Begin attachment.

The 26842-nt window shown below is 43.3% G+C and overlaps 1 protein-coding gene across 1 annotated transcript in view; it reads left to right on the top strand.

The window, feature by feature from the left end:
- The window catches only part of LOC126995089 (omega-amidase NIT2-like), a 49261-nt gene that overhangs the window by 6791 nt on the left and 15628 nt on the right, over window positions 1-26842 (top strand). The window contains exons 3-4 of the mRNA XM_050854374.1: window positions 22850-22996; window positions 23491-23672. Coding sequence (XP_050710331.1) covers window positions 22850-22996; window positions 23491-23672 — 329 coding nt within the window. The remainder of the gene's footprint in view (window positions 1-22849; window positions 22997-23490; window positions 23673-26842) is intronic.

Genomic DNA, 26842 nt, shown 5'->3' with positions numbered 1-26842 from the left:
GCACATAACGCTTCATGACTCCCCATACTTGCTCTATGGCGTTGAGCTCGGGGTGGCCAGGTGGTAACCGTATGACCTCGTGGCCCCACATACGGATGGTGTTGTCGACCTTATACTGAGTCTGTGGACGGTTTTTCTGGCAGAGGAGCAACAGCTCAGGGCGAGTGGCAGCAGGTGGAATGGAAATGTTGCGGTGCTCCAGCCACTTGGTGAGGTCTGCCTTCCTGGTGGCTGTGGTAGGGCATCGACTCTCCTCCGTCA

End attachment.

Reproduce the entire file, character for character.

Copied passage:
The 26842-nt window shown below is 43.3% G+C and overlaps 1 protein-coding gene across 1 annotated transcript in view; it reads left to right on the top strand.

The window, feature by feature from the left end:
- The window catches only part of LOC126995089 (omega-amidase NIT2-like), a 49261-nt gene that overhangs the window by 6791 nt on the left and 15628 nt on the right, over window positions 1-26842 (top strand). The window contains exons 3-4 of the mRNA XM_050854374.1: window positions 22850-22996; window positions 23491-23672. Coding sequence (XP_050710331.1) covers window positions 22850-22996; window positions 23491-23672 — 329 coding nt within the window. The remainder of the gene's footprint in view (window positions 1-22849; window positions 22997-23490; window positions 23673-26842) is intronic.

Genomic DNA, 26842 nt, shown 5'->3' with positions numbered 1-26842 from the left:
GCACATAACGCTTCATGACTCCCCATACTTGCTCTATGGCGTTGAGCTCGGGGTGGCCAGGTGGTAACCGTATGACCTCGTGGCCCCACATACGGATGGTGTTGTCGACCTTATACTGAGTCTGTGGACGGTTTTTCTGGCAGAGGAGCAACAGCTCAGGGCGAGTGGCAGCAGGTGGAATGGAAATGTTGCGGTGCTCCAGCCACTTGGTGAGGTCTGCCTTCCTGGTGGCTGTGGTAGGGCATCGACTCTCCTCCGTCA